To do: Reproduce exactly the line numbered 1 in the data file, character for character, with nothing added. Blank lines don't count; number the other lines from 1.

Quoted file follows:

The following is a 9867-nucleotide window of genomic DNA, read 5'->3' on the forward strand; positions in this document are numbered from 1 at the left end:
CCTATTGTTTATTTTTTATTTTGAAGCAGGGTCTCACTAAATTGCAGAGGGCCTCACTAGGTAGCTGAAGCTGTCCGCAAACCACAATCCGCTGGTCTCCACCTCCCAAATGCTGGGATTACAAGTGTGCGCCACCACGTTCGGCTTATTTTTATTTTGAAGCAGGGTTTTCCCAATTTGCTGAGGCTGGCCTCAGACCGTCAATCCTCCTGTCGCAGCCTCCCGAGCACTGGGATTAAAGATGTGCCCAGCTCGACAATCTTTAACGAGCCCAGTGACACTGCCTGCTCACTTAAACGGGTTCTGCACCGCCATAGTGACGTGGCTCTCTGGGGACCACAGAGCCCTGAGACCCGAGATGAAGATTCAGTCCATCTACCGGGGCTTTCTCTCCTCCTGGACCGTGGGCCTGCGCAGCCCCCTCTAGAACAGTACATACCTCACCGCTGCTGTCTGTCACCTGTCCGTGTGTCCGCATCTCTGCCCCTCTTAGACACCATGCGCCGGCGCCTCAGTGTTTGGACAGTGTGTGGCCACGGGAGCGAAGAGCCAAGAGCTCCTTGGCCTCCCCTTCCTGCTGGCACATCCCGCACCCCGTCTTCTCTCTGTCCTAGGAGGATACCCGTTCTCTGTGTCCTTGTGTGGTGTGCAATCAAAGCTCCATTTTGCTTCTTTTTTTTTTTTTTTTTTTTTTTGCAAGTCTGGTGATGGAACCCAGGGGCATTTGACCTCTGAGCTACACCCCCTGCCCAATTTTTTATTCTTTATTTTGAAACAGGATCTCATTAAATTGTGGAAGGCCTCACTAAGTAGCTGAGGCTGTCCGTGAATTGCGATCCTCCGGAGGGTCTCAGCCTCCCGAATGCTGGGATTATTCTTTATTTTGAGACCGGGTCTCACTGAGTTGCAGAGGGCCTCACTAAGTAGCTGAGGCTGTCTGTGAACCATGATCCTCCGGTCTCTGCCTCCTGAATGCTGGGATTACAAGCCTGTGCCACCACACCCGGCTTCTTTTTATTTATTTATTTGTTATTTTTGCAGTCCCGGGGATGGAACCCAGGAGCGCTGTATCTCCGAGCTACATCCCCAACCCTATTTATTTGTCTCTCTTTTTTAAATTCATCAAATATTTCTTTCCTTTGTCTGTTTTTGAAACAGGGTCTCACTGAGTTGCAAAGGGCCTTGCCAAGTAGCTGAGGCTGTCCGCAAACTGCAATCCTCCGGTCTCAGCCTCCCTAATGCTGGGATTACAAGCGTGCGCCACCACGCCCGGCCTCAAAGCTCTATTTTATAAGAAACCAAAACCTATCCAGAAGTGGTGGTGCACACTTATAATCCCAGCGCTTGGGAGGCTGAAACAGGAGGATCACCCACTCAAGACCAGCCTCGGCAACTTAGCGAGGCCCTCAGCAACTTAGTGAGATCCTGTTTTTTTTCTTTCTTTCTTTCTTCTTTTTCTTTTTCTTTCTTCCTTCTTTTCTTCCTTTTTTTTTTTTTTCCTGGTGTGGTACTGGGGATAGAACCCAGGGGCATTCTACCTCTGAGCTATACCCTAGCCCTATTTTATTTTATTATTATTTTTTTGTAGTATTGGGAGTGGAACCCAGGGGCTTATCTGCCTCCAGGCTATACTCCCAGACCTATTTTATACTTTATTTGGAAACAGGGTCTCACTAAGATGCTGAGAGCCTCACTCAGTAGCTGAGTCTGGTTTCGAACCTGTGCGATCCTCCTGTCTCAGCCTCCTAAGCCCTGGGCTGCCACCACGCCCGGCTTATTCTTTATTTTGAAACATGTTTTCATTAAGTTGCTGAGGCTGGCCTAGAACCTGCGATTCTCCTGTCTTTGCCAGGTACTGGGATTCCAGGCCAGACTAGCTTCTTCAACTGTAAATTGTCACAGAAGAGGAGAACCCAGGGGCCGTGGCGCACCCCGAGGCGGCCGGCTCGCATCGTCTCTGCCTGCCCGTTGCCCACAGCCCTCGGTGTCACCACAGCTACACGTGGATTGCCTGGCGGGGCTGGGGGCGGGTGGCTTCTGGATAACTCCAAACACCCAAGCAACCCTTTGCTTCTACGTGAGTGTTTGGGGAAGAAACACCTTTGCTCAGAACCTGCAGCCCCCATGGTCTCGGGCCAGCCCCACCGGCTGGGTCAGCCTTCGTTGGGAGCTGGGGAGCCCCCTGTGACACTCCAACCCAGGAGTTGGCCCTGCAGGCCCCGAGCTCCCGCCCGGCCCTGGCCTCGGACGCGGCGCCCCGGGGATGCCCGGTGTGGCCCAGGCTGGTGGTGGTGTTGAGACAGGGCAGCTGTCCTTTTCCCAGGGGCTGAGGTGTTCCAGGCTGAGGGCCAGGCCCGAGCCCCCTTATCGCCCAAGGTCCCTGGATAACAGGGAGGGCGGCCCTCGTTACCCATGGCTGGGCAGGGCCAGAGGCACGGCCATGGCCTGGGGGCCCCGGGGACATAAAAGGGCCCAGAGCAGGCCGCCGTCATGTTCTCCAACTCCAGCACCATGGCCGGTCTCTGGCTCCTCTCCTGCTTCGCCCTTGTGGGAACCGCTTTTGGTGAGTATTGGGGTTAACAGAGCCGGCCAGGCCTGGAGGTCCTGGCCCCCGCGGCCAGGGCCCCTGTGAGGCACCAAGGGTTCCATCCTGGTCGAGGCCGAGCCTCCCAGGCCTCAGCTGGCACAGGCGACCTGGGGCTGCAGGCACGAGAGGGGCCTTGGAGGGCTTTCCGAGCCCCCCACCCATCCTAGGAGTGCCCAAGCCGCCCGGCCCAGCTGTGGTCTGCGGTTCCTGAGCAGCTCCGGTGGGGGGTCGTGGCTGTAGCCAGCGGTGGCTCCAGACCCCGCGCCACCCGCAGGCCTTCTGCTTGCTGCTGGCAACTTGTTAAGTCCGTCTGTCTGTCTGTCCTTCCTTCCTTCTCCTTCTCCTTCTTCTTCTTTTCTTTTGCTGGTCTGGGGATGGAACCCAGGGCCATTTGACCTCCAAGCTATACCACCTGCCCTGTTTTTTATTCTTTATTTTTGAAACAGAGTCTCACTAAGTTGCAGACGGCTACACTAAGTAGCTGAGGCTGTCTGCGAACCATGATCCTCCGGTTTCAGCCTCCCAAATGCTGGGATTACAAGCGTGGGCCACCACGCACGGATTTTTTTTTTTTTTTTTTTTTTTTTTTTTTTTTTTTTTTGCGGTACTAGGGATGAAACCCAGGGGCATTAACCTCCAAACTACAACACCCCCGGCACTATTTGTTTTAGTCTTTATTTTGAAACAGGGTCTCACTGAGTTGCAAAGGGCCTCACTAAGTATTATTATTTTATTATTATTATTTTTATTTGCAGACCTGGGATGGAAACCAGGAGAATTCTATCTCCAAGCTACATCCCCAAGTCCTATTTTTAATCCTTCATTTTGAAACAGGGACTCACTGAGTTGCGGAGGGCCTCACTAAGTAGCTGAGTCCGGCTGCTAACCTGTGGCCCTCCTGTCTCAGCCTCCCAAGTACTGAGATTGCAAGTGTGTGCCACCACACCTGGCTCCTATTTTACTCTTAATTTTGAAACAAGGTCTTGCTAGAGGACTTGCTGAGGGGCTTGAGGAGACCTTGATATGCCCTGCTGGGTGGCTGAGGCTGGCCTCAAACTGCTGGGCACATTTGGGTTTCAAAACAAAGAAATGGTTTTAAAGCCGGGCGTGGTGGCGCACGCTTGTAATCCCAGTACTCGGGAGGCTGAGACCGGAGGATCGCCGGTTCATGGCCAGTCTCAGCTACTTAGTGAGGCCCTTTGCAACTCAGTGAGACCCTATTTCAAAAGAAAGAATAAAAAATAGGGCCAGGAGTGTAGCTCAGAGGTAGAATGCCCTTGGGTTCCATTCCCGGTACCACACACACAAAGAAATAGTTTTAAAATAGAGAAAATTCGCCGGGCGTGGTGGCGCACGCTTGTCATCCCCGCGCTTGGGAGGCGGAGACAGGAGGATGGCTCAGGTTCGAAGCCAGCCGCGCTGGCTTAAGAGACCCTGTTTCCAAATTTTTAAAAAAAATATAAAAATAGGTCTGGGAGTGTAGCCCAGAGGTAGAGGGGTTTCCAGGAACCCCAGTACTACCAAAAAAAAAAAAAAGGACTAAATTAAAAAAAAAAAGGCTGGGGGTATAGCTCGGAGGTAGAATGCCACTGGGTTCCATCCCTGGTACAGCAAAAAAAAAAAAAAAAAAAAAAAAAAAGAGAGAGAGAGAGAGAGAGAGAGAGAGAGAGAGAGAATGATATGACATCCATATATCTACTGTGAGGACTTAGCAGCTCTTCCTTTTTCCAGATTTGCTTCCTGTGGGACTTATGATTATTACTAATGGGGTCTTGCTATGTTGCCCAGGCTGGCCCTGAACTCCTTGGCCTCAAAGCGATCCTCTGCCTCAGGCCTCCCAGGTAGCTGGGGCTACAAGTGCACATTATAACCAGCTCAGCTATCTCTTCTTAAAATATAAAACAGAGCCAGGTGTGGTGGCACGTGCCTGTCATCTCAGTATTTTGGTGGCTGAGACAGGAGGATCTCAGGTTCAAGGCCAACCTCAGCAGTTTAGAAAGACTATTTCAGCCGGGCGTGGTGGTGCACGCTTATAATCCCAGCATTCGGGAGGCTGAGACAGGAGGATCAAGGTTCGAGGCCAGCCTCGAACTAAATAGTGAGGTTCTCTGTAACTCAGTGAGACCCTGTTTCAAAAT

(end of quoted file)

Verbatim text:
The following is a 9867-nucleotide window of genomic DNA, read 5'->3' on the forward strand; positions in this document are numbered from 1 at the left end: